The choice of treatment and the
long-term outcome (prognosis) for women who have
ovarian cancer depends on the type and
stage of cancer. Your age, overall health, quality of
life, and desire to have children must also be
In the absence of extra-abdominal metastatic disease, definitive staging of ovarian cancer requires surgery. The role of surgery in patients with stage IV disease and extra-abdominal disease is yet to be established. If disease appears to be limited to the ovaries or pelvis, it is essential at laparotomy to examine and biopsy or to obtain cytologic brushings of the diaphragm, both paracolic gutters, the pelvic peritoneum, para-aortic and pelvic nodes, and infracolic omentum, and to obtain peritoneal...
Additional information about ovarian cancer is provided by the National Cancer Institute at www.cancer.gov/cancertopics/types/ovarian.
Side effects of treatment
Most treatments for ovarian
cancer cause side effects. They may differ, depending on the type of
treatment and your age and overall health.
Side effects of surgery depend on the extent of your
surgery. If the doctor removes your ovaries, you will no longer be able to bear children. And if you were still menstruating before your surgery, you will start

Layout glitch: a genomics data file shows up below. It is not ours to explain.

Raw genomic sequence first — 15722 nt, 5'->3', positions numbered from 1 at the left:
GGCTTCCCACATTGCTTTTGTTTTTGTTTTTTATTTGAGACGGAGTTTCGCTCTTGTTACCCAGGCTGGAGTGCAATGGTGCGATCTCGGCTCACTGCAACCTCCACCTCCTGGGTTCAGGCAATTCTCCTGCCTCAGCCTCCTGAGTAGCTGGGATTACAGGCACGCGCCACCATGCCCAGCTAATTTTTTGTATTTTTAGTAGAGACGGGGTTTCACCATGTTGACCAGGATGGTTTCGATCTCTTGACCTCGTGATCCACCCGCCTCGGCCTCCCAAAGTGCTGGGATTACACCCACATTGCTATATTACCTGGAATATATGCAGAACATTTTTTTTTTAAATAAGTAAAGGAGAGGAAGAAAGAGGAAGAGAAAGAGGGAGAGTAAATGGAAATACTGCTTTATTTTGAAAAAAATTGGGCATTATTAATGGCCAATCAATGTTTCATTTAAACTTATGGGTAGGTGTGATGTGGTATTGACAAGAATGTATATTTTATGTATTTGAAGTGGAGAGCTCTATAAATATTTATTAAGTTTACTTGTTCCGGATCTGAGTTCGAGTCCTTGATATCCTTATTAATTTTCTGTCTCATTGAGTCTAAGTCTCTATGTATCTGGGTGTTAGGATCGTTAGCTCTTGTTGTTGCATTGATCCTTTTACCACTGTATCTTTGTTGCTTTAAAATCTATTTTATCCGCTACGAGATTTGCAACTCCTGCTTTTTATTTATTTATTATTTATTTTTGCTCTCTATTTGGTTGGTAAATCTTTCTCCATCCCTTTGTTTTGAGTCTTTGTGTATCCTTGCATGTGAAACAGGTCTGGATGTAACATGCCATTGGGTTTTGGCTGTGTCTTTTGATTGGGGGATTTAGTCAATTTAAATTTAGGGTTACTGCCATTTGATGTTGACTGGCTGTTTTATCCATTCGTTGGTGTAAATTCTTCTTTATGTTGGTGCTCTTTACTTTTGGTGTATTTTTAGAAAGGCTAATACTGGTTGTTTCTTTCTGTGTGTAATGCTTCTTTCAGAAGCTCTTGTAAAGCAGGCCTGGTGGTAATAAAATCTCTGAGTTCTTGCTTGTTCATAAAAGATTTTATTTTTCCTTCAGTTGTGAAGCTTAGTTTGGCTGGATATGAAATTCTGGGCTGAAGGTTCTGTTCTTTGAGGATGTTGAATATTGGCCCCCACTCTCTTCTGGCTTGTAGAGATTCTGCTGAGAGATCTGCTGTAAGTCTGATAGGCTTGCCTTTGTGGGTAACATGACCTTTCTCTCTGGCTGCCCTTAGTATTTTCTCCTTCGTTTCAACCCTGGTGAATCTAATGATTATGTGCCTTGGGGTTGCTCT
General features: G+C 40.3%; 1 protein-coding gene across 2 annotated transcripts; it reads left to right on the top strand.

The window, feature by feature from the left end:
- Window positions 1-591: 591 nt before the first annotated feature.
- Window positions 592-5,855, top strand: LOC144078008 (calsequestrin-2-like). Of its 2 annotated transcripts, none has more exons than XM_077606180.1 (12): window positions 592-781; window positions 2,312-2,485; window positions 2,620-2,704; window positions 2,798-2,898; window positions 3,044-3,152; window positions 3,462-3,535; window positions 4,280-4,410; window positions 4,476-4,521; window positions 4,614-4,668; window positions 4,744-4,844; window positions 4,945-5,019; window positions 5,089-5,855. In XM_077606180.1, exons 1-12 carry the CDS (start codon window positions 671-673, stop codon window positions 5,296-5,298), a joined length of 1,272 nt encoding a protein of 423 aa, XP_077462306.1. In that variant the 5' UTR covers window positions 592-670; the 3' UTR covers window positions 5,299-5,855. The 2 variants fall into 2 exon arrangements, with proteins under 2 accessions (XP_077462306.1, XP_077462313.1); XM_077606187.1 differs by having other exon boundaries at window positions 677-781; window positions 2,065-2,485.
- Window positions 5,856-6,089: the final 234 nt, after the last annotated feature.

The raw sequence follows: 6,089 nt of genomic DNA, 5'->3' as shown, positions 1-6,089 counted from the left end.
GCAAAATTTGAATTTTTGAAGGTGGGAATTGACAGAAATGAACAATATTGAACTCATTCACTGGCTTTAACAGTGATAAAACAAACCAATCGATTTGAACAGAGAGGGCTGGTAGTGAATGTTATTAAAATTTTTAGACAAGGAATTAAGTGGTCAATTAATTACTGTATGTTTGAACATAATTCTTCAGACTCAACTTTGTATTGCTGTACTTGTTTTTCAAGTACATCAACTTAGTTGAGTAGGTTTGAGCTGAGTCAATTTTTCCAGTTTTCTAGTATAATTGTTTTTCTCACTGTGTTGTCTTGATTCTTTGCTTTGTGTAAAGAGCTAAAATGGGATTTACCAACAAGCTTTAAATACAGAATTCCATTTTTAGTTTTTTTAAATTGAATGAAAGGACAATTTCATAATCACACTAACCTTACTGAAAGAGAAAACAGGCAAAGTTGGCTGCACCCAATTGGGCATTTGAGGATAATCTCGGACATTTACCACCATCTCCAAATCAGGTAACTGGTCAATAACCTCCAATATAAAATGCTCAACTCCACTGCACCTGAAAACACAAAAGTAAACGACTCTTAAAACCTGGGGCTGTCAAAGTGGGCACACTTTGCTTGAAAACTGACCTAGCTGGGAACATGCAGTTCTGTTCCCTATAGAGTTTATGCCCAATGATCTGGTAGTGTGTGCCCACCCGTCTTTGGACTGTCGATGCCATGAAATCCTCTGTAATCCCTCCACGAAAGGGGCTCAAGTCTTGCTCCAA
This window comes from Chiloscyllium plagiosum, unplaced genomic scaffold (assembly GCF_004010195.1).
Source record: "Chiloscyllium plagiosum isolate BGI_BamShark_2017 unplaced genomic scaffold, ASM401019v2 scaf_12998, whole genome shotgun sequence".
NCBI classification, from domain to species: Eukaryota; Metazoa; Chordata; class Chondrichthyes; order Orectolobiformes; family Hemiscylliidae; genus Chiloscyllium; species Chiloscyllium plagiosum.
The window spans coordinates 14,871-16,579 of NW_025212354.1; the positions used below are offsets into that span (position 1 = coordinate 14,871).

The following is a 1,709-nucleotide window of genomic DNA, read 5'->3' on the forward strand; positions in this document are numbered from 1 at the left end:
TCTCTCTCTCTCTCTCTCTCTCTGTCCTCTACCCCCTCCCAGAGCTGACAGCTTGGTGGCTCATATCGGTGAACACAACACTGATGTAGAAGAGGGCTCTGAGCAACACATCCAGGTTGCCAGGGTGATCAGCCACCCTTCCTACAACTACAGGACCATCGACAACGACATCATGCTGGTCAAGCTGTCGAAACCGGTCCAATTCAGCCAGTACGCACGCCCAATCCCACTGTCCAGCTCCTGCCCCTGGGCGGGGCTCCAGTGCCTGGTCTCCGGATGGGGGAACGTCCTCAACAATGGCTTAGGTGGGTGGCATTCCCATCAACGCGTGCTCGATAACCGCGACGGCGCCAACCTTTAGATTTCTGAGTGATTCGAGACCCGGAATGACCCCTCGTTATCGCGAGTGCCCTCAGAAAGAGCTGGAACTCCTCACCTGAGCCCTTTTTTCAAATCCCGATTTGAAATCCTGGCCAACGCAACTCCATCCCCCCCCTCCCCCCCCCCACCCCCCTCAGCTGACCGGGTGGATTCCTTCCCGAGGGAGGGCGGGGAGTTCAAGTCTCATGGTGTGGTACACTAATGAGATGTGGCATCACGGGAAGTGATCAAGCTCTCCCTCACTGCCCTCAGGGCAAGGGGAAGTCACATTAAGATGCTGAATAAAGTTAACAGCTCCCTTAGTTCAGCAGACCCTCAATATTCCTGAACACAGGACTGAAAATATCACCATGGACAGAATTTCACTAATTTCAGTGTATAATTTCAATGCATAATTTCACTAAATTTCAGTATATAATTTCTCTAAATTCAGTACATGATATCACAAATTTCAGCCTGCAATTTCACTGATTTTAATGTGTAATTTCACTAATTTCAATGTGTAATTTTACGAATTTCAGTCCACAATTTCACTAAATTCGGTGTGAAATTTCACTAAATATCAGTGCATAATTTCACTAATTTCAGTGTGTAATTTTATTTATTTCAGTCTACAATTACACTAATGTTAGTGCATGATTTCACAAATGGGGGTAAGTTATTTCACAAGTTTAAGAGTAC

Radiation treatment also can cause side effects. For more information, see Other Treatment.
Home treatment may help you manage the side
Advanced-stage ovarian cancer
advanced-stage ovarian cancer involves removing as much of the cancer as
possible. The uterus, the tissue lining the abdominal wall (omentum),
and any areas of visible cancer are removed. This may include surgery on the
intestines, urinary system, or spleen, or scraping of the diaphragm to remove
all the cancer. The long-term outcome is better if no cancer cells
When you first find out that you have cancer, you may feel scared or angry. Or you may feel very calm. It's normal to have a wide range of feelings and for those feelings to change quickly. Some people find that it helps to talk about their feelings with family and friends.
If your emotional reaction to cancer gets in the way of your ability to make decisions about your health, it's important to talk with your doctor. Your cancer treatment center may offer psychological or financial services. And a local chapter of the American Cancer Society can help you find a support group.